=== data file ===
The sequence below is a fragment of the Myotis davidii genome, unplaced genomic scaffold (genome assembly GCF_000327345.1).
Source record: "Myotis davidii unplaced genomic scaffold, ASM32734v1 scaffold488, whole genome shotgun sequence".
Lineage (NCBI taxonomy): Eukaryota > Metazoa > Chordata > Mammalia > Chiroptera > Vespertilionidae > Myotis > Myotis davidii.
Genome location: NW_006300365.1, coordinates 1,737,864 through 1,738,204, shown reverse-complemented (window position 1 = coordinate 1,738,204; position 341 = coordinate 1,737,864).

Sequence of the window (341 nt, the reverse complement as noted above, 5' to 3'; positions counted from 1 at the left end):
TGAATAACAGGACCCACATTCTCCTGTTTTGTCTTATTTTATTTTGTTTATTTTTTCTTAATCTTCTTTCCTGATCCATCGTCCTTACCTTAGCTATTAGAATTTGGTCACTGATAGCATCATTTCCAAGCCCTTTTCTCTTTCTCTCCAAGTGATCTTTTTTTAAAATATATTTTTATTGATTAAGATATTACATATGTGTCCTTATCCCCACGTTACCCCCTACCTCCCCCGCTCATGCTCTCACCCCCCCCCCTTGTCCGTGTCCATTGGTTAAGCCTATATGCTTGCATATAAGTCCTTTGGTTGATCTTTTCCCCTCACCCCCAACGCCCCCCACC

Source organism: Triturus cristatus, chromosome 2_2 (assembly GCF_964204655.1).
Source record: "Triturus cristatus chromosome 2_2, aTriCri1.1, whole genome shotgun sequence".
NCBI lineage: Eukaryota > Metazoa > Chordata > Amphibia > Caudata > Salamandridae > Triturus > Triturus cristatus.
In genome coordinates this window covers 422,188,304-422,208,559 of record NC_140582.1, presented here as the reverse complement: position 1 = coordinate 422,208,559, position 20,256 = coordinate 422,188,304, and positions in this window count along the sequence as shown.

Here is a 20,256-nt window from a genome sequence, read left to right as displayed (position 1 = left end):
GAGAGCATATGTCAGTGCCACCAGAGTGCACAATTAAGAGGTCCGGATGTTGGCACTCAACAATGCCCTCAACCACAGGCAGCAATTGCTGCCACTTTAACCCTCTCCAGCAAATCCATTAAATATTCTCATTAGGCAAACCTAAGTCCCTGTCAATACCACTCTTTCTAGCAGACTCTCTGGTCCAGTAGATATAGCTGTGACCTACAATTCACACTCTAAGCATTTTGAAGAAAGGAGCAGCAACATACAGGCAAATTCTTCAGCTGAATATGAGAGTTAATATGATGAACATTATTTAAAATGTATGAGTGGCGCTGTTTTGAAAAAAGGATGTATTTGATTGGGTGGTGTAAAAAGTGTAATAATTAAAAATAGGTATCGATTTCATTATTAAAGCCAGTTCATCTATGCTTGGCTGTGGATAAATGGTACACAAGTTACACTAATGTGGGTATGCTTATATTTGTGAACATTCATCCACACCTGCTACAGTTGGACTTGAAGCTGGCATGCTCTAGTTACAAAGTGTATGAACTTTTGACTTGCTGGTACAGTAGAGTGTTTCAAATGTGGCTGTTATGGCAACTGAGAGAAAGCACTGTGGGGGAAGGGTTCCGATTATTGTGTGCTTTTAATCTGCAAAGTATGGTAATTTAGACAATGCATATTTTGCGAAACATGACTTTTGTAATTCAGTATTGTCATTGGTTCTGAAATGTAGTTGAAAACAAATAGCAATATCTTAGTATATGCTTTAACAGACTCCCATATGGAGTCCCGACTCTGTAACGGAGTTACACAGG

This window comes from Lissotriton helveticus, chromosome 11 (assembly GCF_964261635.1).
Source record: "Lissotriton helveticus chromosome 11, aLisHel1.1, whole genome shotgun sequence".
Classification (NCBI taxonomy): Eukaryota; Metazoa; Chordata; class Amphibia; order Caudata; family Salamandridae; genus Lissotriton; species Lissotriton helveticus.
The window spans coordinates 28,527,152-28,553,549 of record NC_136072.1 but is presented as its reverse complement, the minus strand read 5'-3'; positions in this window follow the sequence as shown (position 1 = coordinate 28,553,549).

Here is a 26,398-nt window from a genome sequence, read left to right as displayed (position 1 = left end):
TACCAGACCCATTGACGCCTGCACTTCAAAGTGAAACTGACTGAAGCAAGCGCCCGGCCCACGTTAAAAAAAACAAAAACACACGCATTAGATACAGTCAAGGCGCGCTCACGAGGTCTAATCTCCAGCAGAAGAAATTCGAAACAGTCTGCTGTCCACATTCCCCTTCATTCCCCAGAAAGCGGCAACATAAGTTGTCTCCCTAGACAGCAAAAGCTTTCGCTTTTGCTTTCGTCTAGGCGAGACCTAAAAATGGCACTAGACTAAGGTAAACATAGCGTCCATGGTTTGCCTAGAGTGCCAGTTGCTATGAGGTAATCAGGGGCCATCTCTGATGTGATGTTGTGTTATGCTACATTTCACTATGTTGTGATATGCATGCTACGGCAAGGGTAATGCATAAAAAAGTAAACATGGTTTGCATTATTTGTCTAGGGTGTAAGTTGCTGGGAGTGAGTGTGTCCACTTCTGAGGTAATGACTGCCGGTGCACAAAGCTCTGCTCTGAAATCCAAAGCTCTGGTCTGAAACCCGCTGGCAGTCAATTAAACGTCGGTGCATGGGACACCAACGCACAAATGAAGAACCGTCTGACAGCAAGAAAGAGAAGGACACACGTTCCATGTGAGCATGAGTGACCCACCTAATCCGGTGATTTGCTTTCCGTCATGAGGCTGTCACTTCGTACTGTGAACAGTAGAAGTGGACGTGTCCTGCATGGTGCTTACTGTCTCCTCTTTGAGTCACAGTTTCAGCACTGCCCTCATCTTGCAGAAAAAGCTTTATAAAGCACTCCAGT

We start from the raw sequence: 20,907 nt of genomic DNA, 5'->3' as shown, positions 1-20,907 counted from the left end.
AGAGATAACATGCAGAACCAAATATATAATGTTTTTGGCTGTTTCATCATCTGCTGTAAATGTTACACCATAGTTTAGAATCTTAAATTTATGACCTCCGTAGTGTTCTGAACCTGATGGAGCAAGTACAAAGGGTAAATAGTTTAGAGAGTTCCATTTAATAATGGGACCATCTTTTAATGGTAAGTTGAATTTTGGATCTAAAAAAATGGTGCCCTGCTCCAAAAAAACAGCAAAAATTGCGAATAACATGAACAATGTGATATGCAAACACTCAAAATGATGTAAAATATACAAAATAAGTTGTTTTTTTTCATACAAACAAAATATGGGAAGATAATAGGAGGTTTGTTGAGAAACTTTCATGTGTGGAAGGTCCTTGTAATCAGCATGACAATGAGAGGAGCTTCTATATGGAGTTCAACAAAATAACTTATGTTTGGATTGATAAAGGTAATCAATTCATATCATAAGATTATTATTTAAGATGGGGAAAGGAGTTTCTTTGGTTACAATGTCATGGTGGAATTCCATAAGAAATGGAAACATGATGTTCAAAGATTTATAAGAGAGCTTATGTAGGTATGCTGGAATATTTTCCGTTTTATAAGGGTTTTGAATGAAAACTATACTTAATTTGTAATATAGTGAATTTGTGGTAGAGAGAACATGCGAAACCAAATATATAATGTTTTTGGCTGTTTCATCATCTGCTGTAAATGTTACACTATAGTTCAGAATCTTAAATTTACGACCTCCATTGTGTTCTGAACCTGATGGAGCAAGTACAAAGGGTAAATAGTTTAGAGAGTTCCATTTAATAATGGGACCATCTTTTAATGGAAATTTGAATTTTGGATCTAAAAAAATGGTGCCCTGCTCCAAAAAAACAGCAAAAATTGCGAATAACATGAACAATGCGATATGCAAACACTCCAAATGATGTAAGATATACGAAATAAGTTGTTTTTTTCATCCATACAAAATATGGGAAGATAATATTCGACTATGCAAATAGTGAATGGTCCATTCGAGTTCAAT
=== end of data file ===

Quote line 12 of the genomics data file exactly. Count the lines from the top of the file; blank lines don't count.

GAGAGCATATGTCAGTGCCACCAGAGTGCACAATTAAGAGGTCCGGATGTTGGCACTCAACAATGCCCTCAACCACAGGCAGCAATTGCTGCCACTTTAACCCTCTCCAGCAAATCCATTAAATATTCTCATTAGGCAAACCTAAGTCCCTGTCAATACCACTCTTTCTAGCAGACTCTCTGGTCCAGTAGATATAGCTGTGACCTACAATTCACACTCTAAGCATTTTGAAGAAAGGAGCAGCAACATACAGGCAAATTCTTCAGCTGAATATGAGAGTTAATATGATGAACATTATTTAAAATGTATGAGTGGCGCTGTTTTGAAAAAAGGATGTATTTGATTGGGTGGTGTAAAAAGTGTAATAATTAAAAATAGGTATCGATTTCATTATTAAAGCCAGTTCATCTATGCTTGGCTGTGGATAAATGGTACACAAGTTACACTAATGTGGGTATGCTTATATTTGTGAACATTCATCCACACCTGCTACAGTTGGACTTGAAGCTGGCATGCTCTAGTTACAAAGTGTATGAACTTTTGACTTGCTGGTACAGTAGAGTGTTTCAAATGTGGCTGTTATGGCAACTGAGAGAAAGCACTGTGGGGGAAGGGTTCCGATTATTGTGTGCTTTTAATCTGCAAAGTATGGTAATTTAGACAATGCATATTTTGCGAAACATGACTTTTGTAATTCAGTATTGTCATTGGTTCTGAAATGTAGTTGAAAACAAATAGCAATATCTTAGTATATGCTTTAACAGACTCCCATATGGAGTCCCGACTCTGTAACGGAGTTACACAGG